Thank you Father, for taking the time to help me. First, I do find the rules of the Church a little strict. More concerning to me, though, is the fact that they've changed. Something like slavery was interpreted as something okay because of interpretation of the Bible. It worries me that something apparently so solid can change. If those ideas were wrong, what about the other things the Church teaches? Not basic foundations of the faith, but matters concerning real world, controversial issues?


Hello anon:

Thank you for giving me more specifics on what concerns you about following the Catholic Church.

Ok, so that makes sense. As I am reading this, the big question is, “The Church is supposed to be my Teacher, the voice of God. But can I trust the Church to be a reliable Teacher so that I can assent in faith to her beliefs?”

First, anon, the Catholic Church, through the Twelve Apostles, received from Jesus Christ the Deposit of Faith, the Gospel, to be handed on for our salvation. But in the limited time He was on earth, Jesus could only give so many answers to so many questions. Then, He returned to heaven, leaving the Holy Spirit at Pentecost to dwell in the Church’s bishops, preserving them in the truth as they studied new questions and tried to arrive at the correct answers.

The Catholic Church is a reliable Teacher, but that is different from being a perfect Teacher with instant and clear answers. What I tell people is that the Church is a reliable Teacher because we can depend upon her to investigate and study questions with prayer and sincere faith. The Holy Spirit will assist her to find the truth, sometimes in doses and not all at once. However, she has not falsified and corrupted the Truth of Jesus, even though she has at times been slow to see the full picture of the Truth. 

Slavery is an example of where the answers were not so clear, or “so solid” as you may think. No one could text God in the 1st century, “God, what do you think about slavery? Answer back right away, k?”

No one could Google “Is slavery moral or immoral? Under what conditions?” Slavery had always been practiced, and Jesus, knowing about it as a political and economic tool, had never condemned it. Most church members and the bishops were from working class, uneducated families and had not deeply studied the issues.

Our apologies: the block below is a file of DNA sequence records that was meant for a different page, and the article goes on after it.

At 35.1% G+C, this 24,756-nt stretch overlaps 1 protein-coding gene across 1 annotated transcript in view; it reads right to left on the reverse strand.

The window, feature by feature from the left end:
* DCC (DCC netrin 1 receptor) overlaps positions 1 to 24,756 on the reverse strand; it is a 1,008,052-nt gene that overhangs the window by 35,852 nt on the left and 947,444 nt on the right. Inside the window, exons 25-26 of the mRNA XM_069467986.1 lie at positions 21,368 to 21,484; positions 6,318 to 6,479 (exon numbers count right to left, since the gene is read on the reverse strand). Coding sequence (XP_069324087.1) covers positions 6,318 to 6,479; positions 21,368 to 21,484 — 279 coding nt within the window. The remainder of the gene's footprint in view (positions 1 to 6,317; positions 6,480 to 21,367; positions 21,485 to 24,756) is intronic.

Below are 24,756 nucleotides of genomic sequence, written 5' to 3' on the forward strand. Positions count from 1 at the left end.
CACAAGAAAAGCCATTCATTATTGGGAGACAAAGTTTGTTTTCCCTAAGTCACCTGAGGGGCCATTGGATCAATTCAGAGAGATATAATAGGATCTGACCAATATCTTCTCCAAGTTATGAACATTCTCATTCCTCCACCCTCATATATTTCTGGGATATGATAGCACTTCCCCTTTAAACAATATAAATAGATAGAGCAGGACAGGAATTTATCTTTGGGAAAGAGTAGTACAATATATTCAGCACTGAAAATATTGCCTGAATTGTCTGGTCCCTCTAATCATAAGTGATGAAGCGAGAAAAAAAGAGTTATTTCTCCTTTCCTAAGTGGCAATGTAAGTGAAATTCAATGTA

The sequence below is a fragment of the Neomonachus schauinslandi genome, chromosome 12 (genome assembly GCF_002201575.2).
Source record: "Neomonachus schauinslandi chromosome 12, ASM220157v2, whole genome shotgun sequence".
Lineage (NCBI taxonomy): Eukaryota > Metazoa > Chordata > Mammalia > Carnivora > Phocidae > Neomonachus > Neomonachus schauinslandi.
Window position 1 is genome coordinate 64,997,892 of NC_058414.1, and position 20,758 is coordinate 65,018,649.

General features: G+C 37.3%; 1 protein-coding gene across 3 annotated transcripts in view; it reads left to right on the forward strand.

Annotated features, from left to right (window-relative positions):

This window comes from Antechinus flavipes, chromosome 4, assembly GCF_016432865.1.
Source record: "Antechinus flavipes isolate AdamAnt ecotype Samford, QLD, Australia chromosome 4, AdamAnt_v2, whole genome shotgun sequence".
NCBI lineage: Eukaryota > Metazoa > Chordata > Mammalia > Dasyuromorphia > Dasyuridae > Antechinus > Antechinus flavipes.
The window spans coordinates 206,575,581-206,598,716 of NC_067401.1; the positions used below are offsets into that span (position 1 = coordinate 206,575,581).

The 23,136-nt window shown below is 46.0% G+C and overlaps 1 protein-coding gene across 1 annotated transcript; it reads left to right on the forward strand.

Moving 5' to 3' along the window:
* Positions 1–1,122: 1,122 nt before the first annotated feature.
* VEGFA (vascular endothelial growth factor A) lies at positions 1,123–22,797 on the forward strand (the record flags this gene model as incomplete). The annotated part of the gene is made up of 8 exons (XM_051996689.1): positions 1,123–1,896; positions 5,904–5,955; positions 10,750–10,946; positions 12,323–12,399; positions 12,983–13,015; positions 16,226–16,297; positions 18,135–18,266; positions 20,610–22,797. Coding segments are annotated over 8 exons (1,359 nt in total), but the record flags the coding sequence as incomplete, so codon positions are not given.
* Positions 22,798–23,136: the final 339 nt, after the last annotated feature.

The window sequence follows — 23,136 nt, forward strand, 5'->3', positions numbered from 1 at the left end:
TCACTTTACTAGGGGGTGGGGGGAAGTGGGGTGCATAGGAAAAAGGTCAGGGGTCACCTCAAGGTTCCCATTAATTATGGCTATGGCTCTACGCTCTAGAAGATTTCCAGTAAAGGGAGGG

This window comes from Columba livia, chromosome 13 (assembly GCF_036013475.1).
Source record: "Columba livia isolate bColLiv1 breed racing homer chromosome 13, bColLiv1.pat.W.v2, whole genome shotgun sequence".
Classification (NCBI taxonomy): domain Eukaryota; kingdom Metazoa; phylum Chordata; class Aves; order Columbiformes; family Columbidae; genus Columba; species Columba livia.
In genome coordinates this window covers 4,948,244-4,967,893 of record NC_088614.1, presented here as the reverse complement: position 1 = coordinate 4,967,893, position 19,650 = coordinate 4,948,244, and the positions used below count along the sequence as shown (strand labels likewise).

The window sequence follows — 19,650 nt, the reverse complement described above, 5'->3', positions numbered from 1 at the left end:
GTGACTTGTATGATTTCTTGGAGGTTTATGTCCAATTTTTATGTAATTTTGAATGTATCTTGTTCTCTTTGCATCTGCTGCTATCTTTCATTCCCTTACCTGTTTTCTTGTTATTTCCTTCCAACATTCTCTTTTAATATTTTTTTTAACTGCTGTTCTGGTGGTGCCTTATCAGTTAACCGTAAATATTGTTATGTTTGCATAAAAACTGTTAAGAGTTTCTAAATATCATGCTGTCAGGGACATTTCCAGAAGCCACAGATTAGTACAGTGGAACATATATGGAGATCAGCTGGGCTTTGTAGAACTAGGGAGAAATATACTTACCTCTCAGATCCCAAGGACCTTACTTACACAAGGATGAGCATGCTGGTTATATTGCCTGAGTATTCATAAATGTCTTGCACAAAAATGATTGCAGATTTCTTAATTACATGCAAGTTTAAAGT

The best the Church could come up with was that sometimes it seemed justified to force certain people into servitude and at other times it seemed unjustified and immoral. In all cases, “love thy neighbor as thyself” was still in force, as was the precept “preach the Good News to all nations, baptize them, make disciples of them, and teach them everything I have commanded you.”

The Gospel ethic that we have to love, give fair treatment, and evangelize was always in force. But applying that ethic into practical application was not always clear. People did not always recognize the contradiction between their lives and actions and the Gospel ethic, but the Gospel ethic was always preached and taught in the Church.

And, by the way, before we begin to judge the slowness of Christians in the 1st century, let’s remind each other right now that Christians are aborting, they are contracepting, they are divorcing and remarrying, they are using sexual liberation as an excuse for degrading and impure use of the human body, they are mistreating the immigrant who harvests their food, the poor, and the elderly who do not wish to be euthanized. But I digress. Just wanted to point out that even with the Church being a reliable Teacher, that will never guarantee that her disciples are going to be reliable listeners and doers of the Word of God.

So there have always been Christian efforts to curtail slavery and remove its more cruel practices. Along with teaching that certain forms of servitude were “justified” and others were “unjustified,” there was the practical effort of the Church to bring humanity and Christianity to bear where slavery had gained a foothold.

The result of these efforts has been a constant stream of holy and righteous witness from the lives of the saints. If the Church had not been a reliable Teacher, from her bosom she could not have raised up saints for God.

So the proof of the pudding of the Church being reliable is not that her voice has instantly and clearly come up with a black and white answer to every question. The proof of the Church being a reliable Teacher is that in every age, she has improved and developed on the practical application of the doctrines handed on by her Redeemer and Founder.

She has been faithful to the general principles of the Gospel and when the right answer to a new question has come into focus, and become clear, she has transmitted that answer to her faithful sons and daughters, whether the answer was popular or unpopular in that age and culture.

This is why I can rely on the Church for matters concerning the real world. Because in the bigger picture of Catholic life, saints are raised from the bosom of the Church when they are committed to her teaching voice. In the bigger picture, she has never intentionally corrupted the Gospel, just failed to see clearly its practical application. But when she has seen clearly, she has roared like a lion. On controversial issues, more often than not, the Church has taken the unpopular side of the issue and been hated because she has challenged the culture and mores of the people, not given in to everything they want to hear. God bless and take care! Fr. Angel

p.s. I will address your second question later on.